Cream butter, sugar and salt in an electric mixer until very light and fluffy, about 8 minutes, scraping down sides of bowl several times. Reduce speed to medium-low and eggs, 1 at a time, then the sour cream, vanilla and lemon. Mix well, scraping down bowl as needed.

Sift flour, cornstarch and baking soda. Add to the butter mixture in thirds, with mixer on low speed until just combined. Finish mixing by hand as you do not want to overbeat or cake will be tough.

Pour batter into the prepared pan and level it with an offset spatula. Rap it once on countertop to remove any air bubbles. Bake for 25-30 minutes or until top is golden and a toothpick comes out clean. Remove from oven and let cool to room temperature.

Caramel Filling (adapted from Southern Cakes)

3 cups light brown sugar
1/2 cup unsalted butter
7 tablespoons cream or half-and-half
1/4 teaspoon kosher salt
2 teaspoons pure vanilla extract

Combine all ingredients in a medium saucepan. Place over medium heat and bring to a boil, stirring constantly. When mixture is boiling, reduce heat so that it bubbles gently. Cook for 7 minutes, stirring often. Remove from heat and let cool 5 minutes.

Stir briskly with a wooden spoon until filling cools down and thickens. This could take anywhere from 3 to 6 minutes.

Use as soon as it reaches spreading consistency. If it becomes too hard, warm gently over low heat and add a tablespoon or two of cream or half-and-half until filling softens again.

Ina's Chocolate Frosting

24 oz. chocolate chips (I used Ghirardelli 60% cacao)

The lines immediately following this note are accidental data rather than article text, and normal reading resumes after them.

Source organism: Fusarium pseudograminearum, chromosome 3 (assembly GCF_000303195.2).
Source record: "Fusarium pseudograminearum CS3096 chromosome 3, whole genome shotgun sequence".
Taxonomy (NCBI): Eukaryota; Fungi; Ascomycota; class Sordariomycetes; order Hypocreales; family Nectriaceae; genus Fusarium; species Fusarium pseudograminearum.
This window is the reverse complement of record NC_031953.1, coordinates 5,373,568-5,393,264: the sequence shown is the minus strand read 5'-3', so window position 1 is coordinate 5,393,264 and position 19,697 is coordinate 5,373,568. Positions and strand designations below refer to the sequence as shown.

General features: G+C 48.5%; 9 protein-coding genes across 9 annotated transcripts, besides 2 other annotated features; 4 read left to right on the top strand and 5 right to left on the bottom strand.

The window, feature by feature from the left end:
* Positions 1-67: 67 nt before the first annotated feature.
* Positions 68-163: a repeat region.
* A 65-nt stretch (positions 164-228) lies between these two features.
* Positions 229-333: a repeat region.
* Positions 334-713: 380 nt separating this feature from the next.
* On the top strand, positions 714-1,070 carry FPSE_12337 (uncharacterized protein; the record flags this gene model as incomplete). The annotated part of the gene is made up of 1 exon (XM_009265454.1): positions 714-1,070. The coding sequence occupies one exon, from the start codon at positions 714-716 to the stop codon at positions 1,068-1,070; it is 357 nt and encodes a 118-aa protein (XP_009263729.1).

1 1/2 cups heavy cream
2 tablespoons light corn syrup
1 teaspoon pure vanilla extract
4 tablespoons unsalted butter, room temperature

Place chocolate chips and cream in a heavy saucepan and place over medium-low heat. Stir frequently, until chocolate is melted and mixture is smooth. Remove from heat and add the corn syrup and vanilla. Blend well, then set aside and let cool to room temperature. When completely cool, place in the bowl of an electric mixture fitted with a whisk attachment. Add softened butter and whisk on medium spped for 2-3 minutes until thickened and ready to spread. Use immediately.

To Assemble Cake:
When cake is completely cool, loosen edges with a knife or spatula and turn out onto large cutting board. Trim edges on all sides (you can eat these yourself and no one ever has to know which is of course the other reason why I know this tastes good) to make an even rectangle. Cut crosswise into thirds (my finished pieces measured 11 x 5/14 inches).